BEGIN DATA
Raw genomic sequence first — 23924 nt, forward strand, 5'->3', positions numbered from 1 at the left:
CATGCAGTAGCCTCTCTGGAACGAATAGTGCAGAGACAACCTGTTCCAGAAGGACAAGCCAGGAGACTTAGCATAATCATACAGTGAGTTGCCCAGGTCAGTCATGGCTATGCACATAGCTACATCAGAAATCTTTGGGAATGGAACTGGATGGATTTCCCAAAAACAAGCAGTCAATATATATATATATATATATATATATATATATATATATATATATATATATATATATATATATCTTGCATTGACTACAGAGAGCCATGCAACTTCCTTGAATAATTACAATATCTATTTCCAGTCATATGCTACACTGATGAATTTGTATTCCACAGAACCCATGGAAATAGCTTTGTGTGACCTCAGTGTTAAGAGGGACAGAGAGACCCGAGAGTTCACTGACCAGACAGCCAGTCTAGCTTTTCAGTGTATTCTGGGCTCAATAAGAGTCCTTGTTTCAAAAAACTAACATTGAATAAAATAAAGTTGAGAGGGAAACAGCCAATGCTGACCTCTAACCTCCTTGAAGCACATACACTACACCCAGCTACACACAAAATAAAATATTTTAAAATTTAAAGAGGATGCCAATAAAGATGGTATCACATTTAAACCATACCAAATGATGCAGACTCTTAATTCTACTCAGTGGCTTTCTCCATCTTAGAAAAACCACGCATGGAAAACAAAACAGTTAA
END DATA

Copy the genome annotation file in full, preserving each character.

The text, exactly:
Raw genomic sequence first — 23924 nt, forward strand, 5'->3', positions numbered from 1 at the left:
CATGCAGTAGCCTCTCTGGAACGAATAGTGCAGAGACAACCTGTTCCAGAAGGACAAGCCAGGAGACTTAGCATAATCATACAGTGAGTTGCCCAGGTCAGTCATGGCTATGCACATAGCTACATCAGAAATCTTTGGGAATGGAACTGGATGGATTTCCCAAAAACAAGCAGTCAATATATATATATATATATATATATATATATATATATATATATATATATATATATATATATATCTTGCATTGACTACAGAGAGCCATGCAACTTCCTTGAATAATTACAATATCTATTTCCAGTCATATGCTACACTGATGAATTTGTATTCCACAGAACCCATGGAAATAGCTTTGTGTGACCTCAGTGTTAAGAGGGACAGAGAGACCCGAGAGTTCACTGACCAGACAGCCAGTCTAGCTTTTCAGTGTATTCTGGGCTCAATAAGAGTCCTTGTTTCAAAAAACTAACATTGAATAAAATAAAGTTGAGAGGGAAACAGCCAATGCTGACCTCTAACCTCCTTGAAGCACATACACTACACCCAGCTACACACAAAATAAAATATTTTAAAATTTAAAGAGGATGCCAATAAAGATGGTATCACATTTAAACCATACCAAATGATGCAGACTCTTAATTCTACTCAGTGGCTTTCTCCATCTTAGAAAAACCACGCATGGAAAACAAAACAGTTAA